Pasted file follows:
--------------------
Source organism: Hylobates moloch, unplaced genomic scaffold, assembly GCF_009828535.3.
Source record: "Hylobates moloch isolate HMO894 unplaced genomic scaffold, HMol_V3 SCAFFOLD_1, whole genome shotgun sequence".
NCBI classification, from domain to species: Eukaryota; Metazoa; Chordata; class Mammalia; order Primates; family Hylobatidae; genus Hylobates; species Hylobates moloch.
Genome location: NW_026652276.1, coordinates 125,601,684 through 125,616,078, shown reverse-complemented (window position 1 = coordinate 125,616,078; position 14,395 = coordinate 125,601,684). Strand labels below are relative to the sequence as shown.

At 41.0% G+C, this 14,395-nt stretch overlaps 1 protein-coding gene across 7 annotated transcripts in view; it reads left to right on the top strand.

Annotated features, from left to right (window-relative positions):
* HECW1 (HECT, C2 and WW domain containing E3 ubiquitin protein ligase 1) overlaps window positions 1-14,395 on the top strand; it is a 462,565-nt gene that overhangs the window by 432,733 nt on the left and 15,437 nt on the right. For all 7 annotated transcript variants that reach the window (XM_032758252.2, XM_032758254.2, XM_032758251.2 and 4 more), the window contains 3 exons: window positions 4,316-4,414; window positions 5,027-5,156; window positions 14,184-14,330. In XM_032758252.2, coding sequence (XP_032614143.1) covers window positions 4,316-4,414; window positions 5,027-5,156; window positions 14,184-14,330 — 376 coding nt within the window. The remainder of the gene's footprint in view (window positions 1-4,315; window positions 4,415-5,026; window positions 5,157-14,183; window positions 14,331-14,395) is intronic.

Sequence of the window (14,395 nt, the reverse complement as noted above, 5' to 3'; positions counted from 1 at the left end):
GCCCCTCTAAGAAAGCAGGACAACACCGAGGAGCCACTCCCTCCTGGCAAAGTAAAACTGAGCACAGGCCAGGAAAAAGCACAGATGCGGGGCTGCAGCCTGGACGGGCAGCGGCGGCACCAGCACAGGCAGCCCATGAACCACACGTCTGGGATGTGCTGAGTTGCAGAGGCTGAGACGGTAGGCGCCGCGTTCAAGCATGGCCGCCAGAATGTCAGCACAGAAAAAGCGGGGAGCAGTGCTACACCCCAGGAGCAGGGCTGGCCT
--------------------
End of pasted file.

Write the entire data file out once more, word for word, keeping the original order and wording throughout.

Source organism: Hylobates moloch, unplaced genomic scaffold, assembly GCF_009828535.3.
Source record: "Hylobates moloch isolate HMO894 unplaced genomic scaffold, HMol_V3 SCAFFOLD_1, whole genome shotgun sequence".
NCBI classification, from domain to species: Eukaryota; Metazoa; Chordata; class Mammalia; order Primates; family Hylobatidae; genus Hylobates; species Hylobates moloch.
Genome location: NW_026652276.1, coordinates 125,601,684 through 125,616,078, shown reverse-complemented (window position 1 = coordinate 125,616,078; position 14,395 = coordinate 125,601,684). Strand labels below are relative to the sequence as shown.

At 41.0% G+C, this 14,395-nt stretch overlaps 1 protein-coding gene across 7 annotated transcripts in view; it reads left to right on the top strand.

Annotated features, from left to right (window-relative positions):
* HECW1 (HECT, C2 and WW domain containing E3 ubiquitin protein ligase 1) overlaps window positions 1-14,395 on the top strand; it is a 462,565-nt gene that overhangs the window by 432,733 nt on the left and 15,437 nt on the right. For all 7 annotated transcript variants that reach the window (XM_032758252.2, XM_032758254.2, XM_032758251.2 and 4 more), the window contains 3 exons: window positions 4,316-4,414; window positions 5,027-5,156; window positions 14,184-14,330. In XM_032758252.2, coding sequence (XP_032614143.1) covers window positions 4,316-4,414; window positions 5,027-5,156; window positions 14,184-14,330 — 376 coding nt within the window. The remainder of the gene's footprint in view (window positions 1-4,315; window positions 4,415-5,026; window positions 5,157-14,183; window positions 14,331-14,395) is intronic.

Sequence of the window (14,395 nt, the reverse complement as noted above, 5' to 3'; positions counted from 1 at the left end):
GCCCCTCTAAGAAAGCAGGACAACACCGAGGAGCCACTCCCTCCTGGCAAAGTAAAACTGAGCACAGGCCAGGAAAAAGCACAGATGCGGGGCTGCAGCCTGGACGGGCAGCGGCGGCACCAGCACAGGCAGCCCATGAACCACACGTCTGGGATGTGCTGAGTTGCAGAGGCTGAGACGGTAGGCGCCGCGTTCAAGCATGGCCGCCAGAATGTCAGCACAGAAAAAGCGGGGAGCAGTGCTACACCCCAGGAGCAGGGCTGGCCT